Scarp: Money fuels proms’ social competition - East Valley Tribune: East Valley Voices

Scarp: Money fuels proms’ social competition

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Mark J. Scarp is a contributing columnist for the Tribune. Reach him at

Posted: Sunday, May 5, 2013 10:03 am | Updated: 8:58 am, Thu Aug 15, 2013.

I have to admit that this column is going to have few readers. For one thing, here is the only mention it will have of the name Jodi Arias. That’s it. Sorry.

And teenagers reading this can also move on to some other part of the Tribune, because (a) this column is about them, (b) young people never like to read about older people’s opinions about them and (c) it is definitely going to use constructions such as “When I was your age.”

OK, are the young people gone? All right, then:

When I was their age, having just recently emerged as I had from the primordial slime and walking on land, going to the prom meant much the same things to me and my high school classmates as it does to today’s teens.

I grew up in Scottsdale, a place not without people who put on airs as a profession. Still, my classmates and I weren’t interested in much of that.

We were celebrating our high school social scene, our moving into adulthood, our having dates who really cleaned up well after having seen them, for all intents and purposes, only in the more casual clothes we all wore to class.

And even the most modest prom plan cost a tidy sum of money, more than most of us had ever spent. On their own scale, today’s teens face a similar financial challenge.

I don’t know exactly when limousines became a must-do for prom couples. A few of my own classmates rented them, but the rest of us considered that to be more than a bit much. Limos were something our parents may have coveted as a status symbol, but at that time, the kid in my class with the white Pontiac sports car with a huge firebird painted on its hood was the one all the rest of us guys envied as the true prom ride of desire.

Back to today. We read this week in the Tribune an Associated Press story, “Prom spending is on the rise again,” telling of increasing prom outlays as a sign of an improving economy.

The AP quotes a consumer psychologist as saying, essentially, that prom night is something parents should shell out for as it has become an example of Keeping Up With the Joneses’ Teenagers:

“You don’t want your kid to be the only kid who doesn’t have what the other kids have,” psychologist Kit Yarrow of Golden Gate University told the AP. The story quotes average U.S. prom spending – it doesn’t say per person or per couple – to be $1,139 among those who plan to spend something.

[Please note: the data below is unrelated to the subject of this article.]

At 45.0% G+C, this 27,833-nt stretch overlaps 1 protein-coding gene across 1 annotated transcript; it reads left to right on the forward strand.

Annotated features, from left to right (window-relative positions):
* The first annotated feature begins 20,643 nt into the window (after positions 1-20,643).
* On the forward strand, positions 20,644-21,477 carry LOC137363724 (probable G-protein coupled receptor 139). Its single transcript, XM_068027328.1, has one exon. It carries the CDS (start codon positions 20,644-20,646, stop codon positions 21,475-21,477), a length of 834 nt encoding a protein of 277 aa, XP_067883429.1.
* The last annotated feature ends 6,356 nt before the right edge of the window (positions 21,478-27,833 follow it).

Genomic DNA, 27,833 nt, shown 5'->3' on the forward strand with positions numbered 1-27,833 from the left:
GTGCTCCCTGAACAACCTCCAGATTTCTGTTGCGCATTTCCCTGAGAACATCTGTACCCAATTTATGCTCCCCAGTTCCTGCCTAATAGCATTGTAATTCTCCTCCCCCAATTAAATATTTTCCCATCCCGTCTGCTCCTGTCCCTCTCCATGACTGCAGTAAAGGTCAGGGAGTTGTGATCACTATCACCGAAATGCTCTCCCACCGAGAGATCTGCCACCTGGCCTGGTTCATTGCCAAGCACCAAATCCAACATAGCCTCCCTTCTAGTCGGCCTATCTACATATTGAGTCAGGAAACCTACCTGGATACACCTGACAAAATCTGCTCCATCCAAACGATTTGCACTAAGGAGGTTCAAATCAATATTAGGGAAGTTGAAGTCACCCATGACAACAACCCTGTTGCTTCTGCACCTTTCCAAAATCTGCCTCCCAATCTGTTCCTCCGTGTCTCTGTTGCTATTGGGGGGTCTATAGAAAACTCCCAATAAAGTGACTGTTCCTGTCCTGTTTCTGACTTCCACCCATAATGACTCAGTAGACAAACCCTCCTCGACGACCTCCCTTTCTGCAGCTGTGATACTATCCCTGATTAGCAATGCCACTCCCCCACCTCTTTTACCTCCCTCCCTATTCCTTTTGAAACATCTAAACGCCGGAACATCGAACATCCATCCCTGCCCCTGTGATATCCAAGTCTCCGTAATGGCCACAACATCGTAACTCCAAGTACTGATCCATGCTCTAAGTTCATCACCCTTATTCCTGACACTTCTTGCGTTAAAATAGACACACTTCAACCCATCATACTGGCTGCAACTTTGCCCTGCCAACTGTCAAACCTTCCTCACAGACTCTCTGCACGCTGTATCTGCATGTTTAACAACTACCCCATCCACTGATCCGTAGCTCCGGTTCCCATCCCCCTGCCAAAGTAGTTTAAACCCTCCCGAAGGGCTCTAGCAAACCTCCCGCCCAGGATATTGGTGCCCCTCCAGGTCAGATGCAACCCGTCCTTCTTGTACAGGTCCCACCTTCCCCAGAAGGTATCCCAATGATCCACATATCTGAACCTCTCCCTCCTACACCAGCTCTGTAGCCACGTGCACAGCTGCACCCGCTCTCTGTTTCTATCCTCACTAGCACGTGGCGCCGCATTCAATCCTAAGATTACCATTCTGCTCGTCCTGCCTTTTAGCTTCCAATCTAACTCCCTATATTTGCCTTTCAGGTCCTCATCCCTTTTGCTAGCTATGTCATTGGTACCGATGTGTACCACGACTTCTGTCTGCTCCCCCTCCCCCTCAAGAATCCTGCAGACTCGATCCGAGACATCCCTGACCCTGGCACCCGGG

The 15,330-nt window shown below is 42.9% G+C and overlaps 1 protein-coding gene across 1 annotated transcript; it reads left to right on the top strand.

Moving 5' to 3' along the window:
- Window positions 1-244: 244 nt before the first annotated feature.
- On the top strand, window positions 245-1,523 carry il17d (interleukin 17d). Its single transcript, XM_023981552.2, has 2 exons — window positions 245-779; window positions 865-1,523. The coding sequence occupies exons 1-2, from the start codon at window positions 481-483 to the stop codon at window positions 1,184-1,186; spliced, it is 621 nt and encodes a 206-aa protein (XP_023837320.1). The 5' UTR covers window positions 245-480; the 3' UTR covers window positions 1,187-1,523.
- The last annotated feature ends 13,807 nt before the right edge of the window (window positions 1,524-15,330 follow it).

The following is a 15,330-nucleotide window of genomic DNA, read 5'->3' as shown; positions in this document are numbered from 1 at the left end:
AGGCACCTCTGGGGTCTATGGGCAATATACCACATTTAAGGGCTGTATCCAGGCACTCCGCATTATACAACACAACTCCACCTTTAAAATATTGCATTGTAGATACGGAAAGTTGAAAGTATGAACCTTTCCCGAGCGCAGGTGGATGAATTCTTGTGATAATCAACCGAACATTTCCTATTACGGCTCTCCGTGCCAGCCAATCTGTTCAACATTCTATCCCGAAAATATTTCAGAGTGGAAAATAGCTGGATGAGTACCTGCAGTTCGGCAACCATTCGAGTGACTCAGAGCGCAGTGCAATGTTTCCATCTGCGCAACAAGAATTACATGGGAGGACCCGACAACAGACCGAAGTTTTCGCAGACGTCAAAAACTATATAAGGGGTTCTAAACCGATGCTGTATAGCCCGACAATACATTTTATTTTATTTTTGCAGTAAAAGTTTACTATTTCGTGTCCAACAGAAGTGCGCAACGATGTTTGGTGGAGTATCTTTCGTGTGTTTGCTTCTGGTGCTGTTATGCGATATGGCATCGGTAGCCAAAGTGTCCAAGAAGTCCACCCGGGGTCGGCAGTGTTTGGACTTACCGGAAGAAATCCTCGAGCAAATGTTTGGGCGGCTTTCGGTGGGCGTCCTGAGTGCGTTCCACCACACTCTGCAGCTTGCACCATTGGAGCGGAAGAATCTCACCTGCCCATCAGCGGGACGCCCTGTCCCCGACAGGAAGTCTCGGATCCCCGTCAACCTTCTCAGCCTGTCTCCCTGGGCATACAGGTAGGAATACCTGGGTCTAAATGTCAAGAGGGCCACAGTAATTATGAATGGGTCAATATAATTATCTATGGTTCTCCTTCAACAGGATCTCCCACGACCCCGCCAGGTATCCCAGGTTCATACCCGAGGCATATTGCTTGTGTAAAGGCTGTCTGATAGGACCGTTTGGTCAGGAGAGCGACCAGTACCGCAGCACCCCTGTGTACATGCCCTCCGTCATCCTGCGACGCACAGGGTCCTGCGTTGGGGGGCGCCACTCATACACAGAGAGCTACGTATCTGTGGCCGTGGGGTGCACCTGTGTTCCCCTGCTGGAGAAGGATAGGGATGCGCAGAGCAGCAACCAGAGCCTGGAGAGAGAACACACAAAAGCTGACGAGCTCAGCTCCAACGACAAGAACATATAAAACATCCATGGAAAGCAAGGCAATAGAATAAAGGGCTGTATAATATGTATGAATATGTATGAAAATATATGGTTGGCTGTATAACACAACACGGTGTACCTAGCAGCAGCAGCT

And the story included comments from a Chandler mother who said she and her daughter chose a boutique to buy her daughter’s dress that records the types of dresses sold to girls going to the same prom to make sure the same dress design doesn’t show up there more than once.

No one is happier than I to see the recession easing, home prices rising and unemployment falling. And I understand the desire of teenage girls (and boys, for that matter) not to be socially upstaged. But I’m not quite sure that even during the best of times, more than $1,000 should be spent by their parents toward that goal.

After all, within a few months, a place with “university” or “college” in its name is going to want to be paid tuition.

My parents felt the same way. I didn’t spend their money, but mine. I had a wonderful time wearing my fairly fashionable school-choir tuxedo to two proms. I spent my own money on some nice dinners and lovely corsages and gifts and the prom tickets.

The AP story quoted Yarrow as saying, “Kids are fantasizing about their own stardom in a way…. This is sort of their red carpet moment.”

We didn’t have the instant celebrities produced by today’s prime-time-TV talent programs to emulate, but Hollywood’s movie and television stars of our era produced plenty of people not too much older than we whom we could have wanted to imitate.

But we didn’t. We didn’t want to be them. We wanted to be us, the greatest class of the greatest high school. Queen’s “We Are the Champions” was released our senior year. That’s where we were at. Sorry, Ryan Secrest. You didn’t go to our school.

I drove my parents’ Buick, a cream-colored full-size sedan with most every option, to the proms my senior year. It was a limousine compared to what passes for a full-size car today.

No, I don’t think any of us were dreaming of stardom. Me? I was more concerned with dancing like I knew how.

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